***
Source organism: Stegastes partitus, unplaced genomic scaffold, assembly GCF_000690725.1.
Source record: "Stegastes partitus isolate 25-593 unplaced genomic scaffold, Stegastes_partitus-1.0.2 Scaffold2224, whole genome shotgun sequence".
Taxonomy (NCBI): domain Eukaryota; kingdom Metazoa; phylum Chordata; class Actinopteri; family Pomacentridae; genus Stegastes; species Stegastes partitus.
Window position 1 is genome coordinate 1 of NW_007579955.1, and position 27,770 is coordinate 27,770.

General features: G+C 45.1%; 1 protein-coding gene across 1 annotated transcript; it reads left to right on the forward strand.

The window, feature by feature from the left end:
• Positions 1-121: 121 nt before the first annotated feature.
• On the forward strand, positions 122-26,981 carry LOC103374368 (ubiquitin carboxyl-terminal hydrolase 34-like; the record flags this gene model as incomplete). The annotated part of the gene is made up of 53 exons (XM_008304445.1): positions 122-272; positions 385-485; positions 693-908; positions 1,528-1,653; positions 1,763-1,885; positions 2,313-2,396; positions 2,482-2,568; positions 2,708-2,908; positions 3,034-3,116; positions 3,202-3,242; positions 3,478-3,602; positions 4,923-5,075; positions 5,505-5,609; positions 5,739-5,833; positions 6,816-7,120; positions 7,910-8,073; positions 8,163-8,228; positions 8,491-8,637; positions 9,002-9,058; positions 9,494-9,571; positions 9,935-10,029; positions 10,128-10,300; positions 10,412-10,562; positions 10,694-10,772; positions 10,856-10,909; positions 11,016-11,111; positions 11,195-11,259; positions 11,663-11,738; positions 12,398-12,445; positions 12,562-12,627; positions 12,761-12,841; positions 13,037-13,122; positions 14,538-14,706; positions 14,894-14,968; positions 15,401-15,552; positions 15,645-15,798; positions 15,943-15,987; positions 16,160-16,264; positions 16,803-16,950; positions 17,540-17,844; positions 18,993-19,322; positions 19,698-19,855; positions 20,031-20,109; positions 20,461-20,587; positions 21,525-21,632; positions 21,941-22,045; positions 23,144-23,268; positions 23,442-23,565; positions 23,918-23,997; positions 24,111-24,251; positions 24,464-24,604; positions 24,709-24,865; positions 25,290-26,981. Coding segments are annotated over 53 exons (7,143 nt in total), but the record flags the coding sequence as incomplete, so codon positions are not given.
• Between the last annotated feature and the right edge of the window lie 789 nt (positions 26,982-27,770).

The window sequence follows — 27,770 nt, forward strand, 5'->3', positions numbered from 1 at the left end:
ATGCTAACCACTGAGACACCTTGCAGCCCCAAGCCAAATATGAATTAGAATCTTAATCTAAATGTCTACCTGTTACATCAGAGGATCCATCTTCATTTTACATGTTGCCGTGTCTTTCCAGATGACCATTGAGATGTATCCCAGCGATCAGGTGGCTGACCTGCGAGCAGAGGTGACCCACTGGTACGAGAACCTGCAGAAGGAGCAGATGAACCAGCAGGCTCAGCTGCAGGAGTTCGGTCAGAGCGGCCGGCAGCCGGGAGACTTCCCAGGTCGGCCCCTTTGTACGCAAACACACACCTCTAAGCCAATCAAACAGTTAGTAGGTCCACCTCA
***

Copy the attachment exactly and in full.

Source organism: Stegastes partitus, unplaced genomic scaffold, assembly GCF_000690725.1.
Source record: "Stegastes partitus isolate 25-593 unplaced genomic scaffold, Stegastes_partitus-1.0.2 Scaffold2224, whole genome shotgun sequence".
Taxonomy (NCBI): domain Eukaryota; kingdom Metazoa; phylum Chordata; class Actinopteri; family Pomacentridae; genus Stegastes; species Stegastes partitus.
Window position 1 is genome coordinate 1 of NW_007579955.1, and position 27,770 is coordinate 27,770.

General features: G+C 45.1%; 1 protein-coding gene across 1 annotated transcript; it reads left to right on the forward strand.

The window, feature by feature from the left end:
• Positions 1-121: 121 nt before the first annotated feature.
• On the forward strand, positions 122-26,981 carry LOC103374368 (ubiquitin carboxyl-terminal hydrolase 34-like; the record flags this gene model as incomplete). The annotated part of the gene is made up of 53 exons (XM_008304445.1): positions 122-272; positions 385-485; positions 693-908; positions 1,528-1,653; positions 1,763-1,885; positions 2,313-2,396; positions 2,482-2,568; positions 2,708-2,908; positions 3,034-3,116; positions 3,202-3,242; positions 3,478-3,602; positions 4,923-5,075; positions 5,505-5,609; positions 5,739-5,833; positions 6,816-7,120; positions 7,910-8,073; positions 8,163-8,228; positions 8,491-8,637; positions 9,002-9,058; positions 9,494-9,571; positions 9,935-10,029; positions 10,128-10,300; positions 10,412-10,562; positions 10,694-10,772; positions 10,856-10,909; positions 11,016-11,111; positions 11,195-11,259; positions 11,663-11,738; positions 12,398-12,445; positions 12,562-12,627; positions 12,761-12,841; positions 13,037-13,122; positions 14,538-14,706; positions 14,894-14,968; positions 15,401-15,552; positions 15,645-15,798; positions 15,943-15,987; positions 16,160-16,264; positions 16,803-16,950; positions 17,540-17,844; positions 18,993-19,322; positions 19,698-19,855; positions 20,031-20,109; positions 20,461-20,587; positions 21,525-21,632; positions 21,941-22,045; positions 23,144-23,268; positions 23,442-23,565; positions 23,918-23,997; positions 24,111-24,251; positions 24,464-24,604; positions 24,709-24,865; positions 25,290-26,981. Coding segments are annotated over 53 exons (7,143 nt in total), but the record flags the coding sequence as incomplete, so codon positions are not given.
• Between the last annotated feature and the right edge of the window lie 789 nt (positions 26,982-27,770).

The window sequence follows — 27,770 nt, forward strand, 5'->3', positions numbered from 1 at the left end:
ATGCTAACCACTGAGACACCTTGCAGCCCCAAGCCAAATATGAATTAGAATCTTAATCTAAATGTCTACCTGTTACATCAGAGGATCCATCTTCATTTTACATGTTGCCGTGTCTTTCCAGATGACCATTGAGATGTATCCCAGCGATCAGGTGGCTGACCTGCGAGCAGAGGTGACCCACTGGTACGAGAACCTGCAGAAGGAGCAGATGAACCAGCAGGCTCAGCTGCAGGAGTTCGGTCAGAGCGGCCGGCAGCCGGGAGACTTCCCAGGTCGGCCCCTTTGTACGCAAACACACACCTCTAAGCCAATCAAACAGTTAGTAGGTCCACCTCA